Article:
Beacon of hope

In a healthcare system plagued with inconsistencies; affordable, efficient and replicable Jolly Grant model stands out as an exception

Beacon of hope

The fundamental architecture of good governance has a special space for the quality of medical and health infrastructure apart from good education, housing, and excellent law and order machinery. The pandemic exposed the chinks in India's health infrastructure as countless people died due to shortage of oxygen and ventilators. Even the so-called best hospitals in Delhi and other metro cities were found awfully short of life-support systems. Then there were sharks all over the place, who supplied fake Remdesivir to rake in the moolah at the cost of people's health.

The hill state of Uttarakhand witnessed one of the severest death tolls in the country — even if it boasts of an All-India Institute of Medical Sciences (AIIMS) at Rishikesh. Owing to the lack of focus on the management of out-of-Delhi AIIMS, health services are far from satisfactory there. For instance, the recruitment in all group-B and -C posts through a common All-India entry examination has created more problems than sorting out the manpower engagement. The Ministry of Health should have identified a certain category of lower posts for which entrance examination could have been conducted on the state basis. In Rishikesh, people who have served for more than 5-7 years — helping establish the institutions — have been sacked and the medical services are affected.

Though private hospital infrastructures have proliferated all over India, they are criticised for their avarice, and for fleecing people with a lot of unnecessary procedures. Owing to negligible medical surveillance, these cases mostly go unnoticed. The rich and powerful are happy to do business with these private hospitals as they can afford any amount on their health, leaving the poor gasping for fresh air.

However, this writer has come across a hospital in Uttarakhand, the functioning of which he has reviewed after assessing that the implementation of Covid protocol by the state health department was being breached. This writer became covid positive on August 16, and only on August 18, one doctor from Doon Medical College telephoned who was requested to follow the protocols — following which there was no contact and support. When the disease became serious, I had no alternative than to choose a private hospital that has the reputation of providing affordable healthcare to the people of this hilly state. I got admitted to Sri Ram Himalayan Institute of Medical Science Jolly Grant which works on a pattern similar to AIIMS. Set up by Swami Ram in 1995 with the aim of providing ethically sound medical services, the institution admits 150 MBBS and 120 MD/MS students annually, with a 1,200-bed Himalayan Hospital equipped with 950 hostel rooms and excellent faculty accommodation. It offers super specialty programmes in Surgical Oncology, Cardiology, Neurosurgery, Neurology, PhD programmes, fellowship programmes and paramedical programmes.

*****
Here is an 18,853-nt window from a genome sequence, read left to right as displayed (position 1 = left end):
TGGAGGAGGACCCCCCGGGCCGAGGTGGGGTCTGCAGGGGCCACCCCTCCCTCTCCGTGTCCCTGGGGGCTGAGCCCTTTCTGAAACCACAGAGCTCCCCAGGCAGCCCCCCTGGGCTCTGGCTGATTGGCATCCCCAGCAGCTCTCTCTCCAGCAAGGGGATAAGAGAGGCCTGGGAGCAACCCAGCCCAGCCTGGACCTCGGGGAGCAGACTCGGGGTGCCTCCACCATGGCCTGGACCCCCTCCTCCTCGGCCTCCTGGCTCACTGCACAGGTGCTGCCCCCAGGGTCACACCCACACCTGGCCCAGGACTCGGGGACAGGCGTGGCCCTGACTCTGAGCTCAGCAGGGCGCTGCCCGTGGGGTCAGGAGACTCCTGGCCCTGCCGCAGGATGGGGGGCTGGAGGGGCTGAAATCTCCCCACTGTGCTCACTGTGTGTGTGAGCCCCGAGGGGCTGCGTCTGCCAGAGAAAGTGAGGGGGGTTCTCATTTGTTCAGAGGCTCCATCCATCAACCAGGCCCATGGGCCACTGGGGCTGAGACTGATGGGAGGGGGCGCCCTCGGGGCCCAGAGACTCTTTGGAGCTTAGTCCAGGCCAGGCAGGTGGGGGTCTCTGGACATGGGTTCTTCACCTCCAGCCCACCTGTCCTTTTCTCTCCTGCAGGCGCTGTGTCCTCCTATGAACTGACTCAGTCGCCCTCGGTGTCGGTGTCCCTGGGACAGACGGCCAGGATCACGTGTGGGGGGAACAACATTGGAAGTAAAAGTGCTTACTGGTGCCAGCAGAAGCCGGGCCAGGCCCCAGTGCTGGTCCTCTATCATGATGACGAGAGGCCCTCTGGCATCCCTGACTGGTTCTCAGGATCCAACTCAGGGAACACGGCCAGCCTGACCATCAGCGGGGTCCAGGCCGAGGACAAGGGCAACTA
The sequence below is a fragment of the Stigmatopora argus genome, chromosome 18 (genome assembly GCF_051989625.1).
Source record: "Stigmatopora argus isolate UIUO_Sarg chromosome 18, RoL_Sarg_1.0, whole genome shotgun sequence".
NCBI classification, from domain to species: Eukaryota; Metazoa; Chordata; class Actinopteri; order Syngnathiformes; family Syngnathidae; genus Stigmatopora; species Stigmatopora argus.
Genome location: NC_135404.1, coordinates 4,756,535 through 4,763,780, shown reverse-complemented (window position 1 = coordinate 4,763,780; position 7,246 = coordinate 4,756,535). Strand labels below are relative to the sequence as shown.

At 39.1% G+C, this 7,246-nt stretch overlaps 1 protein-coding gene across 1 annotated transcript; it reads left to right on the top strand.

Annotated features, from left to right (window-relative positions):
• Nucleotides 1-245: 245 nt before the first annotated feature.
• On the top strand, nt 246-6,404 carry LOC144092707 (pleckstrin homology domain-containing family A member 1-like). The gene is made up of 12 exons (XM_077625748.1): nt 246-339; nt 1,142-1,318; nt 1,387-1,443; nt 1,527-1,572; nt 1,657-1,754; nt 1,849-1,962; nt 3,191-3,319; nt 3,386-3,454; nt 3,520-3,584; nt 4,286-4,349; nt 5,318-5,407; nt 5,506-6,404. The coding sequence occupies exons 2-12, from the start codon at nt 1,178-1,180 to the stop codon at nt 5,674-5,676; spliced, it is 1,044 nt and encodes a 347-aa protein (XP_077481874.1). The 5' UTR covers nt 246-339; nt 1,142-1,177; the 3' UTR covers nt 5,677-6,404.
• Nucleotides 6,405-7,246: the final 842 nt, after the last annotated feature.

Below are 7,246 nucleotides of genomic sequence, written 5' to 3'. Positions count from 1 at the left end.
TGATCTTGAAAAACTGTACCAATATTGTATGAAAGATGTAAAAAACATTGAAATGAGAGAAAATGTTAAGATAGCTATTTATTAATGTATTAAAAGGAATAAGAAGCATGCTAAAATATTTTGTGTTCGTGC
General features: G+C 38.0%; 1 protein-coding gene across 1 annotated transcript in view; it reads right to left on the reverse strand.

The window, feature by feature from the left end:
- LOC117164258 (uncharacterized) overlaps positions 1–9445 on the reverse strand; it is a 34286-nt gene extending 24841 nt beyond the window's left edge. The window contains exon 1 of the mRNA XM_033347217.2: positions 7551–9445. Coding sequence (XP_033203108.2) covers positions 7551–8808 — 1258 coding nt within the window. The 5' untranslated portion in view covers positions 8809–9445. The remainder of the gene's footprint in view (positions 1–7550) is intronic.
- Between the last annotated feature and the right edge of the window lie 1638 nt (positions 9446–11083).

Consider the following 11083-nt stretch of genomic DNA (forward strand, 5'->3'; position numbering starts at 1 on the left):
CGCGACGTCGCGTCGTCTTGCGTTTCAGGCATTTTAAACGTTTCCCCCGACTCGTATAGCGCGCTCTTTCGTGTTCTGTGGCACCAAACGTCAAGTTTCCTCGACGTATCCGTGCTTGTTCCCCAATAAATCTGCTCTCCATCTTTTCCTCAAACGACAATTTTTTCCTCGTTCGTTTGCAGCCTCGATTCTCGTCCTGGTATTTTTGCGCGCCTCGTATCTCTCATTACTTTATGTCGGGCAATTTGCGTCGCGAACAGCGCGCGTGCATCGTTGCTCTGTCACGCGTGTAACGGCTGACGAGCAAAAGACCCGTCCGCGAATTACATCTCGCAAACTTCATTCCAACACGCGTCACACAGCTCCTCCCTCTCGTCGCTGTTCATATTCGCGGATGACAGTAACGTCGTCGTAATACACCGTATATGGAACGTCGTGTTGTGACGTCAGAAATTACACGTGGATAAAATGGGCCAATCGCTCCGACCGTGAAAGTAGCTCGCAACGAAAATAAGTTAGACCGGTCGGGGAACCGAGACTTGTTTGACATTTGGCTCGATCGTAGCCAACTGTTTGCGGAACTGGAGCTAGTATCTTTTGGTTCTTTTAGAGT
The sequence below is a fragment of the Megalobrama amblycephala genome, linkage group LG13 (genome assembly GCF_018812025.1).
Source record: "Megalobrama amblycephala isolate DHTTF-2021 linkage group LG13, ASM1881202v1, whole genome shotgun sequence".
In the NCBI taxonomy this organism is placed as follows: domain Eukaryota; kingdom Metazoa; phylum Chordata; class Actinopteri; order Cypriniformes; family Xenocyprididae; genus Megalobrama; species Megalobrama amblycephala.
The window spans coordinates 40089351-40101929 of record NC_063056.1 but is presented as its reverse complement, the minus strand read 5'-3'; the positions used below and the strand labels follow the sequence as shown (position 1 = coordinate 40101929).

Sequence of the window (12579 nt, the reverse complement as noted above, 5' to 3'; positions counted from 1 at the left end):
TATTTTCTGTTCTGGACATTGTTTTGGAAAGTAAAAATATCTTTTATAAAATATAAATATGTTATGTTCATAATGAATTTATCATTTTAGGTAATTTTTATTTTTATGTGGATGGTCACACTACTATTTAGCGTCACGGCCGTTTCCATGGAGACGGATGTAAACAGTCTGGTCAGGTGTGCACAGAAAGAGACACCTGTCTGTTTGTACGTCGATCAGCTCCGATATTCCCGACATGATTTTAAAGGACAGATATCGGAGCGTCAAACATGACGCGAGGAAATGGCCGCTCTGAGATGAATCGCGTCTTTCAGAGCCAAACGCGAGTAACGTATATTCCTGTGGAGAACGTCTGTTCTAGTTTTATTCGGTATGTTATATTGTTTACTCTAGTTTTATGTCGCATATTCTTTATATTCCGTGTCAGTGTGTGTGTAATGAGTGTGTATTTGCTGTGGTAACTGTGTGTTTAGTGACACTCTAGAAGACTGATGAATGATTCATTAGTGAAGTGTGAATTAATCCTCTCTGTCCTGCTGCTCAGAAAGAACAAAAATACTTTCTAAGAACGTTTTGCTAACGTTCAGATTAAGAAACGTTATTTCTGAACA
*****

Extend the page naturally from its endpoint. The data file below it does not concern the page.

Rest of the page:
Spread over 200 acres of beautiful green landscape in the foothills of Himalaya, the institution treats its patients in a caring manner at affordable prices. This place is an "oasis in desert" and anyone can visit here to see how silently its 3,500-member strong faculty is treating more than 5.5 lakh out patients and 60,000 in-house patients, annually. The library here is open on all working days with access to the latest 19,000 books, 191 journals and 1,671 e-journals. The institution has state-of-the-art auditorium, lecture theatres, labs and demonstration rooms. National Medical Commission has recognised this institution to train medical faculties of 19 medical colleges of Uttarakhand, Uttar Pradesh and Himachal Pradesh. It has international research collaborations with nine Institutions including Rostock University of Germany, IBC Denmark, Wisconsin University of the USA and other AIIMS. Every year, more than 150 research papers are published in various journals of repute.

The monthly bill amounting to Rs 17 crore is based on self-generated revenue and without any recourse to loans/grants etc. It reflects the objective of Swami Ram in providing affordable and ethical medical services to the underprivileged sections of society by creating a self-sustained international standard healthcare. The hospital has been adjudged as first in the country for treating the highest number of patients under the AYUSHMAN scheme. Its model is worth emulating. Today, Jolly Grant is the number one medical college in this part of the country and matches the quality of any good AIIMS. Governments must support and promote such ethics-based institutions as an incentive for ensuring better healthcare for the disadvantaged lot.

The writer is Chairman of Centre for Resource Management & Environment. Views expressed are personal

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